R 84 is unique since it shows the features of both a transition Ofpe/WN9 type star and a late supergiant. No other star of this family is known to be associated with an evolved late-type star. The very large IR excess observed towards R 84 was attributed by Allen & Glass (1976 ) to the presence of a late-type supergiant component that provides the near-IR flux. This component was spectroscopically detected by Cowley & Hutchings (1978 ) who classified it as M2 on the basis of the relative strengths of TiO bands at [FORMULA] [FORMULA] 5167, 5448, and 6159. Later, Wolf et al. (1987 ) published a CASPEC spectrum containing several absorption lines mainly of neutral elements and TiO bands and confirmed the spectral type M2 Ia. Also, McGregor et al. (1988 ) interpreted the CO absorption bands in the 2.0-2.4 µm region of the spectrum of R 84 to be due to a cool supergiant companion star.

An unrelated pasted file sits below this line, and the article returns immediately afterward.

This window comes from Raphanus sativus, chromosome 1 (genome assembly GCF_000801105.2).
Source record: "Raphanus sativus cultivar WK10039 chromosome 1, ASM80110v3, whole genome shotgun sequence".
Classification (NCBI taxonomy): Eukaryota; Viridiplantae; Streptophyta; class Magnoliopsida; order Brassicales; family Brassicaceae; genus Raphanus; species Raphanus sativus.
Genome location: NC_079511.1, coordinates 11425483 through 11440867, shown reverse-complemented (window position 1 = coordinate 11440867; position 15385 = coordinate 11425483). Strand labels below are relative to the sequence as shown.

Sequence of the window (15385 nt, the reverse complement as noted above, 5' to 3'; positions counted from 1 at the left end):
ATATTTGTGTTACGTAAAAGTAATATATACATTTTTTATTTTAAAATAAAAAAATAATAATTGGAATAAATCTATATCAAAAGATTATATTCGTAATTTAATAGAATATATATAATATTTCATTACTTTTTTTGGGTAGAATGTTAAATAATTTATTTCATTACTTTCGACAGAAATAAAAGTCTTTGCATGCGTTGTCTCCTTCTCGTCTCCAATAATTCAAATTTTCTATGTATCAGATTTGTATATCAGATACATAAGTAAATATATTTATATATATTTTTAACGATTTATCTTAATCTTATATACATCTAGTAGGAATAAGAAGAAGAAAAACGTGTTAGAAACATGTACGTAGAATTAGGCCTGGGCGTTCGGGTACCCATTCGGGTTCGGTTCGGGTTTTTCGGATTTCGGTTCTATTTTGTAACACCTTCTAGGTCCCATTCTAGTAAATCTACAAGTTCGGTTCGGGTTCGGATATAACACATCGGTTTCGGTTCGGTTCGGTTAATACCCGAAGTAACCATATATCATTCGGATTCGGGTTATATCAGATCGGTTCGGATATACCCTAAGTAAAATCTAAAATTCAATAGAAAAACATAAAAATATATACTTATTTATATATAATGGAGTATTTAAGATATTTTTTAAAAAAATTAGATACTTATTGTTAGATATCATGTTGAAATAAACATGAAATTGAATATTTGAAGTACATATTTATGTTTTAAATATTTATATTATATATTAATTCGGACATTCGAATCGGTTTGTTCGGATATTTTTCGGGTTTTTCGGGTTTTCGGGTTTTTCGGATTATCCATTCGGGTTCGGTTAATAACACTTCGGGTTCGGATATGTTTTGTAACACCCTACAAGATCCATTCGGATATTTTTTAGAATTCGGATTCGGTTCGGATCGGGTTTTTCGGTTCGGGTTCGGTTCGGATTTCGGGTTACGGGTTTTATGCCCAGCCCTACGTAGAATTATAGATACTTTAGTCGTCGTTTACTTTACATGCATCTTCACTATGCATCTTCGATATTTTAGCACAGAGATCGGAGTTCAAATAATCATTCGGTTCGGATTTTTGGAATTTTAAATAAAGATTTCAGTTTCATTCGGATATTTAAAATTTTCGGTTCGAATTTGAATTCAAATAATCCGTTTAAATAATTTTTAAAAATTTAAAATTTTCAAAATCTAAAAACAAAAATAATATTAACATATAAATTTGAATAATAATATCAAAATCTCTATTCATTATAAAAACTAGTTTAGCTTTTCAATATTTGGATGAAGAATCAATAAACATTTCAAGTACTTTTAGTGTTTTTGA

Cowley & Hutchings (1978 ), using a K magnitude of 8.49 (Allen & Glass 1976 ) and Johnson's calibration for M0 stars, estimated an absolute magnitude of [FORMULA] = -6.7 for the supergiant component. However, this is certainly an overestimate, since it assumes that the W-R star has no important contribution to the K flux. Recent works on Ofpe/WN9 stars, LBVs, and related objects have shown the presence of extended envelopes around these stars that produce a strong IR excess in their spectrum. Moreover, in the particular case of R 84, Stahl et al. (1984 ) provide evidence for the existence of a circumstellar dust shell especially on the basis of a large K - L color that cannot be explained by a late-type star alone.